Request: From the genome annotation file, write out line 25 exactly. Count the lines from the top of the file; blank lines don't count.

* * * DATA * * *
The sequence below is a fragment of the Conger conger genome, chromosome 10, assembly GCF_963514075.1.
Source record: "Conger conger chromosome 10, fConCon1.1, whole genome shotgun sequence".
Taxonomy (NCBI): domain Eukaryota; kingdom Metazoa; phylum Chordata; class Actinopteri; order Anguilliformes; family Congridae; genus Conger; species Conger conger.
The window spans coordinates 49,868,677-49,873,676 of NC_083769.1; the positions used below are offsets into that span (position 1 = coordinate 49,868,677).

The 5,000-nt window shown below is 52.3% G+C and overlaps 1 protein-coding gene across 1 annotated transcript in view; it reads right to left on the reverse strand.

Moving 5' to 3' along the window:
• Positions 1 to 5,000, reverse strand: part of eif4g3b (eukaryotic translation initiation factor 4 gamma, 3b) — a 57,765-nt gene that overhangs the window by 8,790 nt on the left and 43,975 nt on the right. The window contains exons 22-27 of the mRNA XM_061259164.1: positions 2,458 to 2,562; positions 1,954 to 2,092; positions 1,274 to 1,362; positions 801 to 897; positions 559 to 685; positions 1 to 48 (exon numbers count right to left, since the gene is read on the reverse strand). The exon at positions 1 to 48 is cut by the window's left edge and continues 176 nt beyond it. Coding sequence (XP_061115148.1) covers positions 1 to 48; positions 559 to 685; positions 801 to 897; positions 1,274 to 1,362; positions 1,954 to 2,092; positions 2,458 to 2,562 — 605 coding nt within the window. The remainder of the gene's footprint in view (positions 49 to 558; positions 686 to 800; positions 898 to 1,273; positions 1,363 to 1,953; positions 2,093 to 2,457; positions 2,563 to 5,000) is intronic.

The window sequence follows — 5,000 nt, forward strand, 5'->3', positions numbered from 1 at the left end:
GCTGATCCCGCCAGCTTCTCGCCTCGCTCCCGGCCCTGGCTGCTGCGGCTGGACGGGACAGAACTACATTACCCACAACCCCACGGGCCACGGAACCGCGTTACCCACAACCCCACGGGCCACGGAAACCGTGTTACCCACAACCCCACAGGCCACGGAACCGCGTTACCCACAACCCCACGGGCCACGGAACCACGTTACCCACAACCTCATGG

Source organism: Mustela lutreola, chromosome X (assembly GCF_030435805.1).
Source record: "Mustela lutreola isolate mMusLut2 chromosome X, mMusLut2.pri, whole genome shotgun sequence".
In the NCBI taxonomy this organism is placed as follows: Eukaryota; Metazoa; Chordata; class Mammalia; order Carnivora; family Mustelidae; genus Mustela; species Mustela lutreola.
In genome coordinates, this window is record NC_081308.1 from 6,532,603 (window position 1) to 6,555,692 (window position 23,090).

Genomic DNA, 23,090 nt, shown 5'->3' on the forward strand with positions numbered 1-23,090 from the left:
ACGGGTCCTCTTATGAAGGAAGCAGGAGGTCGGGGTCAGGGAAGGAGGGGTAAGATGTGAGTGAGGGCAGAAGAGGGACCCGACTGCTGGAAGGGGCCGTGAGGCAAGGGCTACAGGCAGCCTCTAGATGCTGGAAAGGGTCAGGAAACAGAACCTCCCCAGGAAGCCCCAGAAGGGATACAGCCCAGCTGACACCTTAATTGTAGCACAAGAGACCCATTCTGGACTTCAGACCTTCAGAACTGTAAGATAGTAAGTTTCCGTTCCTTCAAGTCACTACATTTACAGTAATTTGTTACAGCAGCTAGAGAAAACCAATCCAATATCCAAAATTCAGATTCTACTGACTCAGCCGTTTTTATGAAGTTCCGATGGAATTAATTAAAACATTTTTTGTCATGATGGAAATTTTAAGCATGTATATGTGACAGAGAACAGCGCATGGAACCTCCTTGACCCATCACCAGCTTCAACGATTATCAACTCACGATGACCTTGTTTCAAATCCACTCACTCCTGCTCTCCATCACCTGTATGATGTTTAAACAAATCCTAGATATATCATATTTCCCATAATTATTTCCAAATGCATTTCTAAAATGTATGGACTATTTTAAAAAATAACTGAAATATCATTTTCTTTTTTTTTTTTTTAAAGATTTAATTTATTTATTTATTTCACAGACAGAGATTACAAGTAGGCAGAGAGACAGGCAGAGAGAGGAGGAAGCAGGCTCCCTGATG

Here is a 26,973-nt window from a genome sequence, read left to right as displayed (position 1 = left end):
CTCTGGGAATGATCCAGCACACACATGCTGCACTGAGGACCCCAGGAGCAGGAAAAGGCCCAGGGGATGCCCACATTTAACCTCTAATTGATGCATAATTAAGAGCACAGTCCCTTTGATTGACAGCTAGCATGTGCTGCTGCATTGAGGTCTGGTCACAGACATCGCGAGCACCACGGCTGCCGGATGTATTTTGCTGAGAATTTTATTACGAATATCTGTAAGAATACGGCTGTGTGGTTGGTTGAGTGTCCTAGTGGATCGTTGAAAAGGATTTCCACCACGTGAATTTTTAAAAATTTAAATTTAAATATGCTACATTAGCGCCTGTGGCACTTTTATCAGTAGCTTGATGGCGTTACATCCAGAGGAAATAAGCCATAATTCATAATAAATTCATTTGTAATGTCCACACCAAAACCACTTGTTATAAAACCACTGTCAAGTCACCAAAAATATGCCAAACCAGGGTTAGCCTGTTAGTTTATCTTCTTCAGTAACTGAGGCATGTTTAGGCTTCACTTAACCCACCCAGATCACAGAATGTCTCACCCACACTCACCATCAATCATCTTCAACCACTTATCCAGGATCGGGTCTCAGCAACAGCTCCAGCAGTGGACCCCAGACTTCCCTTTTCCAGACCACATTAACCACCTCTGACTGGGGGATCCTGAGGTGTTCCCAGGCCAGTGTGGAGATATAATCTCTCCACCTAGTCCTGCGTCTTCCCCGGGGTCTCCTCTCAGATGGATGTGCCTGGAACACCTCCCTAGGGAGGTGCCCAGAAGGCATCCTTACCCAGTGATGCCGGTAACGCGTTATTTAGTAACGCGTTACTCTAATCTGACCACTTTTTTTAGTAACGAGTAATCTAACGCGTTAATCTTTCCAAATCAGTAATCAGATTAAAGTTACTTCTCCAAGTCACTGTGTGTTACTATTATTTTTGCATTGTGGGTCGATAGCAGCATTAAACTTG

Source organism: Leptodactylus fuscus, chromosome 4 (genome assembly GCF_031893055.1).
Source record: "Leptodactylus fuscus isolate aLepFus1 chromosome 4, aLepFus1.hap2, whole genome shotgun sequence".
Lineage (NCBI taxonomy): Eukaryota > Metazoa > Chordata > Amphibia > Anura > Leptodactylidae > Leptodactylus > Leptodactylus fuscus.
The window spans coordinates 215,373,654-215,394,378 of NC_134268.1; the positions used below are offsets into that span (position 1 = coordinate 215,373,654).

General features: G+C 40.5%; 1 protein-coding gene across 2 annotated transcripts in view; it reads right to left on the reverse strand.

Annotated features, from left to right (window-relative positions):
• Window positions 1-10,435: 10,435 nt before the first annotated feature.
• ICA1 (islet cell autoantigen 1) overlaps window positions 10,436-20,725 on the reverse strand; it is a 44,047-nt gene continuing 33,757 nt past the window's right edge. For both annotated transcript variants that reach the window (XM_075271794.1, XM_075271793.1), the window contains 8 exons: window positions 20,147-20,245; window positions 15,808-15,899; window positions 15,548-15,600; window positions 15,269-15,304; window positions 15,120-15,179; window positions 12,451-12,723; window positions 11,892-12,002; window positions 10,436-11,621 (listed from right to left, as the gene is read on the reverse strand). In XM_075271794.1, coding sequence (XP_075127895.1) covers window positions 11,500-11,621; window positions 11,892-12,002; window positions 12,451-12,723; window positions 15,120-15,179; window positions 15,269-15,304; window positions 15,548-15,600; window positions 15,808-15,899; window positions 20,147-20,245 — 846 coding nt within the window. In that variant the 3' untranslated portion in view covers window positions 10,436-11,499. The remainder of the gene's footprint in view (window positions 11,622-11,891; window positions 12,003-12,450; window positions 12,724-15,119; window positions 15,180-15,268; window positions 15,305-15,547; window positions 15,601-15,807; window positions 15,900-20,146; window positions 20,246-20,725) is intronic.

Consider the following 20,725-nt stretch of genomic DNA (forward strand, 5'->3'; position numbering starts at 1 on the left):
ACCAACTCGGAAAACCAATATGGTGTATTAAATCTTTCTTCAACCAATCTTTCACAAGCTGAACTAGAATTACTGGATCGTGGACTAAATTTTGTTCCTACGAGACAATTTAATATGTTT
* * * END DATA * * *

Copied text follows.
• ICA1 (islet cell autoantigen 1) overlaps window positions 10,436-20,725 on the reverse strand; it is a 44,047-nt gene continuing 33,757 nt past the window's right edge. For both annotated transcript variants that reach the window (XM_075271794.1, XM_075271793.1), the window contains 8 exons: window positions 20,147-20,245; window positions 15,808-15,899; window positions 15,548-15,600; window positions 15,269-15,304; window positions 15,120-15,179; window positions 12,451-12,723; window positions 11,892-12,002; window positions 10,436-11,621 (listed from right to left, as the gene is read on the reverse strand). In XM_075271794.1, coding sequence (XP_075127895.1) covers window positions 11,500-11,621; window positions 11,892-12,002; window positions 12,451-12,723; window positions 15,120-15,179; window positions 15,269-15,304; window positions 15,548-15,600; window positions 15,808-15,899; window positions 20,147-20,245 — 846 coding nt within the window. In that variant the 3' untranslated portion in view covers window positions 10,436-11,499. The remainder of the gene's footprint in view (window positions 11,622-11,891; window positions 12,003-12,450; window positions 12,724-15,119; window positions 15,180-15,268; window positions 15,305-15,547; window positions 15,601-15,807; window positions 15,900-20,146; window positions 20,246-20,725) is intronic.